I love reading books where the author writes as different characters, giving insights into their thoughts and feelings about the same situation. Always having been fascinated with viewing the same incident from different angles, when I stumbled upon D-Day through German Eyes it was exhilarating to read about one of the most pivotal events of WW2 from the German perspective. Watching movies or reading books where it is always described from the viewpoint of the Allies landing on the beaches of Normandy, it was quite a trip to experience it from a complete one-eighty-degree turnaround.
The book is a collection of interviews conducted by Holger’s grandfather Dieter Eckhertz, a German war journalist writing for the military propaganda magazine Die Wehrmacht. A few weeks before the Normandy invasion Eckhertz had interviewed German soldiers stationed along the Atlantic Wall. Ten years later, he tracked down some of the soldiers he interviewed, as well as others in the same units, and conversed with them about their actions and frame of mind on that fateful day. His plans to publish it as a book were shelved due to his death in 1955, and the notes stayed untouched among his effects until discovered by his grandson and published in 2016. It consists of one soldier from each of the landing sites – Utah, Omaha, Gold, Juno, and Sword – recounting their experience of the events leading up to and through 6th June 1944.
Moving from west to east, the first of the interviews is with Gefreiter Stefan Heinevez from Utah Beach, an MG34 gunner stationed in a “Tobruk” style bunker – a small two-man installation that served as a perimeter guard for larger bunkers or installations. Of the five soldiers in the book, he was the only one whose position faced inland instead of towards the beach. This was due to Field Marshal Erwin Rommel’s insistence that the invasion force would attempt to drop airborne troops behind the lines to cause diversions and disrupt supply lines; Stefan’s job was to defend the quarters where German soldiers were garrisoned.
He describes how in the early hours of 6th June, Rommel’s predictions came true. Utah Beach was the drop zone for the 82nd and the 101st Airborne Troops, who attacked from behind the lines a few hours before the beach landings began. Outnumbered and firing blindly, Stefan killed a few of the enemy through sheer luck, but eventually, the Tobruk and the quarters were destroyed, and he and a few of the survivors fell back to regroup at a second line of defense.
For Stefan, the rest of the day was a series of regroupings as a result of first being bombed by the Jabos – short for Jaeger Bombers – with phosphorus rockets and incendiary bombs and then being swamped by tanks. The numerical superiority of the invading force meant that any defense was momentary and at the cost of large numbers of German soldiers. Wounded in one of the skirmishes, he tells of being given a “soldier’s cocktail” – a mixture of morphine and amphetamine – by the medic. Not all casualties were due to bullets, though; some men chose to desert and surrender to the Americans than continue fighting.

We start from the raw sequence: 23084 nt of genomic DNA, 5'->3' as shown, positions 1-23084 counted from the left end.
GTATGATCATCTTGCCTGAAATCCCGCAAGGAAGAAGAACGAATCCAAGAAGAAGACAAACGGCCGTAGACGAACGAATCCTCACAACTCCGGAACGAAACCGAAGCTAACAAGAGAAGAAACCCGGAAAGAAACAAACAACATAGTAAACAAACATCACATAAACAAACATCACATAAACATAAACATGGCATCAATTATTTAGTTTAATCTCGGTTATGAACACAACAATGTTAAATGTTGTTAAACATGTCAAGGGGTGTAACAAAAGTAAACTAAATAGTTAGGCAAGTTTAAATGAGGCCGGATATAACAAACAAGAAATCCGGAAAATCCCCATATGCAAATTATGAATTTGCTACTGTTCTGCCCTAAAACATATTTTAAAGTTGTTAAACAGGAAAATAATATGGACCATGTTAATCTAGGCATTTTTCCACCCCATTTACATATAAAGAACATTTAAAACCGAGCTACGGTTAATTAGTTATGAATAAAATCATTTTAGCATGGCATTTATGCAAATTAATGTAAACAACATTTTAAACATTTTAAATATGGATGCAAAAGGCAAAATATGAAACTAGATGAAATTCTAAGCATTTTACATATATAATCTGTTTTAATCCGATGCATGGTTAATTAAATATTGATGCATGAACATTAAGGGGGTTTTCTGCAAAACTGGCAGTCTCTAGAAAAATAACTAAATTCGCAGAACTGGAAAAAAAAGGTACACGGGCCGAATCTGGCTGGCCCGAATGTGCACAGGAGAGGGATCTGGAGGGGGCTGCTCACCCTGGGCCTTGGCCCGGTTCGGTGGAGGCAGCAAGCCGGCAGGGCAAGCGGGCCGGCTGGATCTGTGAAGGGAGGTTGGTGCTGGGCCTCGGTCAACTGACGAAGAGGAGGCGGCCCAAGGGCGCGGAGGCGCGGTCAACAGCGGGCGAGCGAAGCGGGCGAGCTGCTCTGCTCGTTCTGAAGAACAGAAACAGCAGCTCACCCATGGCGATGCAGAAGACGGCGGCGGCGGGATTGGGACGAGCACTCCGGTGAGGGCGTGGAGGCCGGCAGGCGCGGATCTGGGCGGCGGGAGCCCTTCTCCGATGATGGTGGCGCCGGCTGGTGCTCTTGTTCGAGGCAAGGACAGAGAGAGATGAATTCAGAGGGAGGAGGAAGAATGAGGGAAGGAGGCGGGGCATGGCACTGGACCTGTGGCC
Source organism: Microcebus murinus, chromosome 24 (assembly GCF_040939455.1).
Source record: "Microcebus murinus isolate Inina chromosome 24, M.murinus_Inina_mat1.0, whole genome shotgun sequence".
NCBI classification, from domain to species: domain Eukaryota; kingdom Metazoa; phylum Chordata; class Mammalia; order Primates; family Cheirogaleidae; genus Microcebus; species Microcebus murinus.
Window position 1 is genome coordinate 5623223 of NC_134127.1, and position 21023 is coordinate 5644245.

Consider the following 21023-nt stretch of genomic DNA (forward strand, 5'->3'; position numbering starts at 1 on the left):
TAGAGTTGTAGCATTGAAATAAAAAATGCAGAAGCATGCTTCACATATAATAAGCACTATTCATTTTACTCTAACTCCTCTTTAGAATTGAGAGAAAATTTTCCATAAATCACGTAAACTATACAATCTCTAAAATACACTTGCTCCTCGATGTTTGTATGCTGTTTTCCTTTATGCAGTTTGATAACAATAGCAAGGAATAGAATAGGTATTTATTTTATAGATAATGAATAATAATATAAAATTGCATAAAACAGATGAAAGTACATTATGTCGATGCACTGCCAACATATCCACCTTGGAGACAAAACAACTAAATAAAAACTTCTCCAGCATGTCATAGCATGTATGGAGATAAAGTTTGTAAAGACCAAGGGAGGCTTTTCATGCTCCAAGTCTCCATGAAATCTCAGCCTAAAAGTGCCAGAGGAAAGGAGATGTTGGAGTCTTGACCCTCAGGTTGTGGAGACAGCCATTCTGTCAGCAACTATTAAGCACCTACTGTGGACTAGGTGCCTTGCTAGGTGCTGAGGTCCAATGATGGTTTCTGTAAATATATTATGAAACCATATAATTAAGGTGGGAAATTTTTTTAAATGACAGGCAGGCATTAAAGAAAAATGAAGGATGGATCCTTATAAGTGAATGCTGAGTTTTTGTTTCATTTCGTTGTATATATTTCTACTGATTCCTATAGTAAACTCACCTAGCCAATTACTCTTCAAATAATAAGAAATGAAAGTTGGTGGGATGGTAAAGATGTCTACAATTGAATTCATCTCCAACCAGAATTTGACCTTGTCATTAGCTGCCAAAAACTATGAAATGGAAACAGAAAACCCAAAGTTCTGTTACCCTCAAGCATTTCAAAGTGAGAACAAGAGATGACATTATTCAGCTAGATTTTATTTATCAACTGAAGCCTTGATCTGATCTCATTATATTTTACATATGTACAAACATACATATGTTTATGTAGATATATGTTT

Towards the evening, his ragtag unit reached the fortified lines they had set out for, and Stefan was sent behind the lines for medical attention and recuperation. His war came to an end in July, when he rejoined his division and was taken prisoner when the Americans overran their position. Only one soldier among so many, his glimpse of the beach lined with landing craft held no real significance for him until he spoke with others while convalescing and realized the scale of the operation, thinking of it more as a raid than anything else. As he tells it, “We all used the word ‘attack’ at this stage. It was only later in the day that the word ‘invasion’ was used more widely.”
The second soldier is Unteroffizier Henrik Naube from Omaha beach, in charge of a ten-man MG42 crew at a resistance point, the name given to a concrete bunker overlooking the beach. He recalls that the first time he heard the codenames for the beaches was after the war; for him, the area was always known by its French name, Vierville. As a squad leader, he also has a wider perspective compared to Stefan, which is evident when he talks about inspection visits by Rommel, and how they were constantly “educated” by their officers on the importance of their task of denying the Allies a foothold in France since they would use it to “build up and bring in resources, expand and create a puppet state to harass and blockade Germany itself.”